What can we say about these wines other than... "theyre Singular in the world and nothing really compares!"
Tom Lubbe is doing something amazing in the Pyrenées.
Soil Composition: Lime, Clay
Farming: Organic (certified)
Age of vines: 45 years old
Fun facts: The wine comes from a single vineyard (Coume de l'Olla) and is named after it.
Appellation: Vin de France
Winemaking: Two week whole-cluster maceration. Fermented and aged in concrete vats.
How does a New Zealander who grew up in South Africa end up starting an iconoclastic estate in the Roussillon? This isn't exactly an everyday occurrence, but so it goes for Tom Lubbe of Domaine Matassa. In the late 90's, Tom was working at the only estate in South Africa using indigenous yeasts and lower
Interested in working with Mediterranean varietals, Tom managed to score a three month internship at the legendary Domaine Gauby in the village of Calce.
Gérard Gauby quickly befriended Tom and asked him to come back for three consecutive vintages as a cellar hand. During that time, Tom met his wife Nathalie, who just so happens to be Gérard's sister.
The birth of their first child made Tom reconsider moving back to South Africa, opting instead to stay in Calce to start his own
Matassa was founded in 2003, with the first vintage entirely produced in the recently married couple's living room. Gérard felt so bad about this that he gave Tom the old Gauby cellar in 2004!
Tom works with many of the traditional Catalan varieties:
Carignan, Mourvèdre, Grenache (mostly Lladonner Pelut, the ancient Catalan strain of Grenache), Grenache Gris, Muscat d'Alexandrie and Muscat Petits-Grains.
These grapes are often co-planted together, particularly in the very old vines. In total, 20 hectares are cultivated on lime, clay,
schist, marl, black slate and black marl soils. While Tom still farms some of the very low yielding old vines around the village of Calce, he has vastly expanded to different areas where yields are more generous, typically in the 25/30 hl/ha range (still relatively low for the region). These include the lieu-dit Coume de l'Olla as well as a 2019 acquisition of eight hectares planted above his new farmhouse (read more about this in our 2019 visit).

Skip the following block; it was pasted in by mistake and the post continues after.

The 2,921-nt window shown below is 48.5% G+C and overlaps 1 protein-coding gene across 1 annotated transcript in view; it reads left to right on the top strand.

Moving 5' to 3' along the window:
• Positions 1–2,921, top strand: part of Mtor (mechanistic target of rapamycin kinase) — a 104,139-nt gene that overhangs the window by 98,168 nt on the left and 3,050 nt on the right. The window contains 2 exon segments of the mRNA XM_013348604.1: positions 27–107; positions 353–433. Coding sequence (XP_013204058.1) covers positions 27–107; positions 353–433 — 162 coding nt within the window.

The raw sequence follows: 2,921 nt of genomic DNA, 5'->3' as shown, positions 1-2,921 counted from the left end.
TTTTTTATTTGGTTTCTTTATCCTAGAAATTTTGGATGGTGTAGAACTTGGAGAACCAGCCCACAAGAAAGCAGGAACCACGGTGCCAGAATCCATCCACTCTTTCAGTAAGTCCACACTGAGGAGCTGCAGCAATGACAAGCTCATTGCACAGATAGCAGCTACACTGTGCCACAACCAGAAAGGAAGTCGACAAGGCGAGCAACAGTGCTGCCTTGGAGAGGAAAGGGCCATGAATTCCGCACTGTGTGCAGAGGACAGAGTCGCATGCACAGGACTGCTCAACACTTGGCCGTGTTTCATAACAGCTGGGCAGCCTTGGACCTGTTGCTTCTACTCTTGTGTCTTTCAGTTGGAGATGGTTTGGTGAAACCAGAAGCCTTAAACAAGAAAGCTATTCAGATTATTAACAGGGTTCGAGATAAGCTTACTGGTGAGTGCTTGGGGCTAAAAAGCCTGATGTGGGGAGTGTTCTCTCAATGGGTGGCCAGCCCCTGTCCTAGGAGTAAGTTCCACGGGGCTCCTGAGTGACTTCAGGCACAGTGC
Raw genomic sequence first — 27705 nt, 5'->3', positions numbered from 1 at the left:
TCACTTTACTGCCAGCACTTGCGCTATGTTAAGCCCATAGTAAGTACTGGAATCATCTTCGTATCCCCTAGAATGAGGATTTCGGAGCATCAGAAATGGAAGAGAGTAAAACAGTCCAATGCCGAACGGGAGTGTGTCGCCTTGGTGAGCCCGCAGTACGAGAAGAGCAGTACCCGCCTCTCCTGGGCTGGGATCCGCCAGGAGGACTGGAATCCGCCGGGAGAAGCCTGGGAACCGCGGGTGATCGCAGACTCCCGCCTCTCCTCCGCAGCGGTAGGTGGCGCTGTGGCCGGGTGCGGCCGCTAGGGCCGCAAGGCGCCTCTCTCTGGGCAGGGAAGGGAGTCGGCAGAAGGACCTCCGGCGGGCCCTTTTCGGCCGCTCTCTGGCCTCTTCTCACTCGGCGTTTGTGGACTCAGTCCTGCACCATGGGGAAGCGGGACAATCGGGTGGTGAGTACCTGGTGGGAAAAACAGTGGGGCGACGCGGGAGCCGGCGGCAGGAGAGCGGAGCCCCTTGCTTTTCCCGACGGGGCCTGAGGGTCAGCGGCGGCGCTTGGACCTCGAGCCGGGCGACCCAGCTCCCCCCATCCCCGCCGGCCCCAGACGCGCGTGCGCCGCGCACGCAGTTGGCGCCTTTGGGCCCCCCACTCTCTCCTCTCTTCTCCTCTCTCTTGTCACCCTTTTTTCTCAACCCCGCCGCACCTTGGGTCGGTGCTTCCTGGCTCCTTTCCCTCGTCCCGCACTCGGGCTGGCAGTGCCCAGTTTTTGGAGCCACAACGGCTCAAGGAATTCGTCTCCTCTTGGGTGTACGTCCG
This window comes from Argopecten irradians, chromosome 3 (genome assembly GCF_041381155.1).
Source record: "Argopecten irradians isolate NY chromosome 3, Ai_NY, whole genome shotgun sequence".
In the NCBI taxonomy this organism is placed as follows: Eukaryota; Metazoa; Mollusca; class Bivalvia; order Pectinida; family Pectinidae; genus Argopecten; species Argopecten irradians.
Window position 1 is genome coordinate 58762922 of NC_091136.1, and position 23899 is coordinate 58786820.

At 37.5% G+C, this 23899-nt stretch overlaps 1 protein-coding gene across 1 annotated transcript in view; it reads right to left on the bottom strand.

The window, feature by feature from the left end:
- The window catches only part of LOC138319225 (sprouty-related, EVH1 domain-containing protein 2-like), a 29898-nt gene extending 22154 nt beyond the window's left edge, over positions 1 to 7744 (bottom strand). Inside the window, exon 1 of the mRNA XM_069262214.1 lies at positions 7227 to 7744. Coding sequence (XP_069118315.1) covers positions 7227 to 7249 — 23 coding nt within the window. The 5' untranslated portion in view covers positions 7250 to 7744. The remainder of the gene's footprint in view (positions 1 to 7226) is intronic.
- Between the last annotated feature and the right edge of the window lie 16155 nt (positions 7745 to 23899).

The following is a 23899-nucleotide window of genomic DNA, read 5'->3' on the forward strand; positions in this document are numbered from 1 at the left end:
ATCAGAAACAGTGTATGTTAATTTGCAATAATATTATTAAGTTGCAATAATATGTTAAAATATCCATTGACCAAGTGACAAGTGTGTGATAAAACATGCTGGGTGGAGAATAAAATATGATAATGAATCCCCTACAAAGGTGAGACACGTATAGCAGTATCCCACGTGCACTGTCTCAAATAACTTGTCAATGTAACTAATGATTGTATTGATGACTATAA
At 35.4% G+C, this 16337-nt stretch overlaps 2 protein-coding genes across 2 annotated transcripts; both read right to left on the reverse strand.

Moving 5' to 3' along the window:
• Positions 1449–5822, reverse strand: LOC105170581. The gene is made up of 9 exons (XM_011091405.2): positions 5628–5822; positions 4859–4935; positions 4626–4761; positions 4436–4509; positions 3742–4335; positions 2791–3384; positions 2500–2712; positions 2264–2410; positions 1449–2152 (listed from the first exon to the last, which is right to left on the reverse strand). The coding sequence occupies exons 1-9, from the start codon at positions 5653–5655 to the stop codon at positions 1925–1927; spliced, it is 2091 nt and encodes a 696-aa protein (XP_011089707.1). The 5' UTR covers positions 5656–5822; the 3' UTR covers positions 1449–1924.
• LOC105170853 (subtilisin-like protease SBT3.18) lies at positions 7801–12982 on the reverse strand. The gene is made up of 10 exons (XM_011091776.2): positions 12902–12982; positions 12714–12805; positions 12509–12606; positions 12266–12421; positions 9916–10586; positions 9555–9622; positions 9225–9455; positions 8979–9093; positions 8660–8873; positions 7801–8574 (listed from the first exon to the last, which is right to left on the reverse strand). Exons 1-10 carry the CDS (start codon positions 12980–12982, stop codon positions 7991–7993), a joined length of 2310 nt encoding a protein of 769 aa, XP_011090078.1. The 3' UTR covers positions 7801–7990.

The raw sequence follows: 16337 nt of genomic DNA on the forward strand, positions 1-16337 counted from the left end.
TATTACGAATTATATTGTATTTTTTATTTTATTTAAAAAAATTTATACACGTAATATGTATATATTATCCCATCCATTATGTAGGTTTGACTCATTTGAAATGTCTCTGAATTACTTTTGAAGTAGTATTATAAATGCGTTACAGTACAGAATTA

The vineyards are worked naturally without any chemical aids and Tom is certified organic by Ecocert. And while he does occasionally use biodynamic techniques to activate and nourish his soils, over the years this has become less of a priority. Instead, an adamant dedication to cover crops has completely transformed his soils and in turn the wines. Tom is convinced that the increased insect life within the soils, particularly worms, has changed the flavors of his wines. Another shocking effect: a drastic drop in alcohol. Tom has always harvested much earlier than most, usually starting with the Muscat in early August. In 2005, they would typically reach a potential of 13.5% alcohol. In 2018, they came in around 10.5%.
Much has also changed in the cellar over the years. All the wines have now intentionally been declassified to Vin de France.
As mentioned above, the alcohol is much lower, rarely more than 12%. The white wines are all macerated on their skins, a choice that goes back to "Alexandria" 2008, the first Matassa wine of its kind. For the reds, whole-cluster infusions take precedent to maceration and extraction, with white grapes often co-fermented.
If oak is used, it is not to bring structure to the wine but rather oxygen. Longer élevages have been abandoned to bottle wines much earlier. Everything is bottled without filtration or
fining. Sulfur, which Tom had used judiciously in the past, has not been added to any of the production since the 2015